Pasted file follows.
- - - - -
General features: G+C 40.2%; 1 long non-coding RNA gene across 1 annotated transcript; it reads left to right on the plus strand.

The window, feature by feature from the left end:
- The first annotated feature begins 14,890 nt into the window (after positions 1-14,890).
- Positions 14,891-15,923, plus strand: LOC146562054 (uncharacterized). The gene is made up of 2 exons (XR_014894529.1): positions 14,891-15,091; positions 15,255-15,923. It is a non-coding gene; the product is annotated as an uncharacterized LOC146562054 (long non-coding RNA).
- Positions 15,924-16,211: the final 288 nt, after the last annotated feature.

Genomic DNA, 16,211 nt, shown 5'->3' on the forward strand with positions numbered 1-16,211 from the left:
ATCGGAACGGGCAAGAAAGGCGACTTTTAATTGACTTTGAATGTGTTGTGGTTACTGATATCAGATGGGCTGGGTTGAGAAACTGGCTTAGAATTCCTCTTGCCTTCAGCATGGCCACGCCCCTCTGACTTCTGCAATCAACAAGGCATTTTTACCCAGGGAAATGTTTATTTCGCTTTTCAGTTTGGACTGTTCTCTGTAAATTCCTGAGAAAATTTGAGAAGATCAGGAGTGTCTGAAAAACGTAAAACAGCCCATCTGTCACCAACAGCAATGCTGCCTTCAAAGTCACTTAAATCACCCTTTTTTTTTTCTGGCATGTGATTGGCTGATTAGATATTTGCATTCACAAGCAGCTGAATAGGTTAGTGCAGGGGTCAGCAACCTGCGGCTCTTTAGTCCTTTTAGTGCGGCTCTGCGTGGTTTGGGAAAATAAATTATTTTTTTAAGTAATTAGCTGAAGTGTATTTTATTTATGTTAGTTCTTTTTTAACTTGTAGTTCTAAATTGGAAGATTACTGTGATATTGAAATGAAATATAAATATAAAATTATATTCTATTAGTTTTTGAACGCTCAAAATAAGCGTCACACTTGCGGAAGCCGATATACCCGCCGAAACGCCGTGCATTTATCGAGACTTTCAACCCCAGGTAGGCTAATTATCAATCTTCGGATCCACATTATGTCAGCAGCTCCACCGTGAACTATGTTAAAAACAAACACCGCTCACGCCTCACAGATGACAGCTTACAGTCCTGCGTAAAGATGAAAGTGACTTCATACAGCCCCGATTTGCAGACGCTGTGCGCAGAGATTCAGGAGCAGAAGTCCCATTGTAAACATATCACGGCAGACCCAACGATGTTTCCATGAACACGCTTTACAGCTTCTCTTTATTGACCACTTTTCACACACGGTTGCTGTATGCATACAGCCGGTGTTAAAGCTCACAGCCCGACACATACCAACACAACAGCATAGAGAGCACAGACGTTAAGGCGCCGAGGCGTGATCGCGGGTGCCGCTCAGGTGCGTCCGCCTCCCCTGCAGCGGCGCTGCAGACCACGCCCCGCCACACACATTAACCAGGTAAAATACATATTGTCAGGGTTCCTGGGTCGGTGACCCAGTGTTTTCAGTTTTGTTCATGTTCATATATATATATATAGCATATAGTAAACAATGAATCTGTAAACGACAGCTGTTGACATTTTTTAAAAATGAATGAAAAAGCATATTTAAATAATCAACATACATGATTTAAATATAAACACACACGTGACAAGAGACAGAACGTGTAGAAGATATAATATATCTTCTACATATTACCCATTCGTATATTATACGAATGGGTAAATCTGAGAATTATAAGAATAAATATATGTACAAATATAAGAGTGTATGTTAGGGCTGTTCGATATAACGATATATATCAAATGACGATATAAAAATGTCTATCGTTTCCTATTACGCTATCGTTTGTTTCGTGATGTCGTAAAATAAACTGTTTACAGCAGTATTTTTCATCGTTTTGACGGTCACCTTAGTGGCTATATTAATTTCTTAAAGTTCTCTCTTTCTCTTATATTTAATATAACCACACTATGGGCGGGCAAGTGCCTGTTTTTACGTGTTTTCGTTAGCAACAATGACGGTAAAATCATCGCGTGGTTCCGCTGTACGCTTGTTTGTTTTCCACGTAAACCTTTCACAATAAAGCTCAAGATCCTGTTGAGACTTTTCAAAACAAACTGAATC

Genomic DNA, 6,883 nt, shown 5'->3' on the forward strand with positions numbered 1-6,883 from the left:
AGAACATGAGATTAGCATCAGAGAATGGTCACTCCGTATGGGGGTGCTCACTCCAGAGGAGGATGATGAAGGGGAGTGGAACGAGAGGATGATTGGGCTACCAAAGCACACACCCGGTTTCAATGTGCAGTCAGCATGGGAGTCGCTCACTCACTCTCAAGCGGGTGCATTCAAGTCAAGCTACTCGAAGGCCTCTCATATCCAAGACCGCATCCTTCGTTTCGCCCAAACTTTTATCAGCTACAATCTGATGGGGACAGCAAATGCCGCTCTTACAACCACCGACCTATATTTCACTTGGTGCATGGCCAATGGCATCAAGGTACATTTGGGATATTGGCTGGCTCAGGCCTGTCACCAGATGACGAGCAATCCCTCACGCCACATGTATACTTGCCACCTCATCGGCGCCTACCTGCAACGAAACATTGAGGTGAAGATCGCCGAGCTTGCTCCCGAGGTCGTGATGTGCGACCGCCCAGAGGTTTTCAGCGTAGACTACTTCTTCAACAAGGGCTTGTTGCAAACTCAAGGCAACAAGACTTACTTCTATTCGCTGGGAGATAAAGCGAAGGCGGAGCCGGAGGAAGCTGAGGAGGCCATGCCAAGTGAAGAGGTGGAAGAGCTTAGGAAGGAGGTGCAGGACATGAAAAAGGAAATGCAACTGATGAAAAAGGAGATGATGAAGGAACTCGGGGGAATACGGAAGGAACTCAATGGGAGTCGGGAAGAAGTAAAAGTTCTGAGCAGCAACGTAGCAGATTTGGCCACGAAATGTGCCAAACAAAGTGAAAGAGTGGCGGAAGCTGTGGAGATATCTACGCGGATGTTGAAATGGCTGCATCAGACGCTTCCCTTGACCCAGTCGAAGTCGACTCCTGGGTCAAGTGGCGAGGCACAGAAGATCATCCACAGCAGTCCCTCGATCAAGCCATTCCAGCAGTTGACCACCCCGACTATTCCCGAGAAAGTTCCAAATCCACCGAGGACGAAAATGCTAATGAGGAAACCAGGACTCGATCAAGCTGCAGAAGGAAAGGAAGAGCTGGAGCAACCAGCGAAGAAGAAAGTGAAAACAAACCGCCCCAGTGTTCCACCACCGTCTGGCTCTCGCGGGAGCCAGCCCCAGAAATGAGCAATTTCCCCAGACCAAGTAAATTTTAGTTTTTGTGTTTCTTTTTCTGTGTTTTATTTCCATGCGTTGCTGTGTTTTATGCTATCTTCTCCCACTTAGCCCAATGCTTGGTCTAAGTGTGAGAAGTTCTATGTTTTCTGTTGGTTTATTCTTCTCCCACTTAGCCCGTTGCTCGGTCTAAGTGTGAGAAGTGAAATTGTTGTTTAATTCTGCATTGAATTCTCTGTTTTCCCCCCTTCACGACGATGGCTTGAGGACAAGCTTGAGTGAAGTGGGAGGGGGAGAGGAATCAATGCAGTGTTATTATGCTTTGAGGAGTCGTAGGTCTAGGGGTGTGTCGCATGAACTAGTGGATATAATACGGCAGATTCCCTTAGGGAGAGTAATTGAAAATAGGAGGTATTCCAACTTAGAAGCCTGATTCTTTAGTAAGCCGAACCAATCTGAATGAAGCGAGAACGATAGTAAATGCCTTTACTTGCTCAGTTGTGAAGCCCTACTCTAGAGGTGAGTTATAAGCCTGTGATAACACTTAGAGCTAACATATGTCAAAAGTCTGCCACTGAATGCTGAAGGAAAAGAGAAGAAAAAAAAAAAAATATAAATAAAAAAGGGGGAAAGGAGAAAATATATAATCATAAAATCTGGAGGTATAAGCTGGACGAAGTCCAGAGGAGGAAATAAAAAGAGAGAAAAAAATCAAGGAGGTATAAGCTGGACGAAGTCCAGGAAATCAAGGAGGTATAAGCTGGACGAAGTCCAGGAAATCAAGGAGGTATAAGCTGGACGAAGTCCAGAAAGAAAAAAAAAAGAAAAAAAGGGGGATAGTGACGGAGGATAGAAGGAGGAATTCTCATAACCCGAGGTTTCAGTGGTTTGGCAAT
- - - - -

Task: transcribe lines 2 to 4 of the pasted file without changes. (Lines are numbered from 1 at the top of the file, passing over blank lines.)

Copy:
The window, feature by feature from the left end:
- The first annotated feature begins 14,890 nt into the window (after positions 1-14,890).
- Positions 14,891-15,923, plus strand: LOC146562054 (uncharacterized). The gene is made up of 2 exons (XR_014894529.1): positions 14,891-15,091; positions 15,255-15,923. It is a non-coding gene; the product is annotated as an uncharacterized LOC146562054 (long non-coding RNA).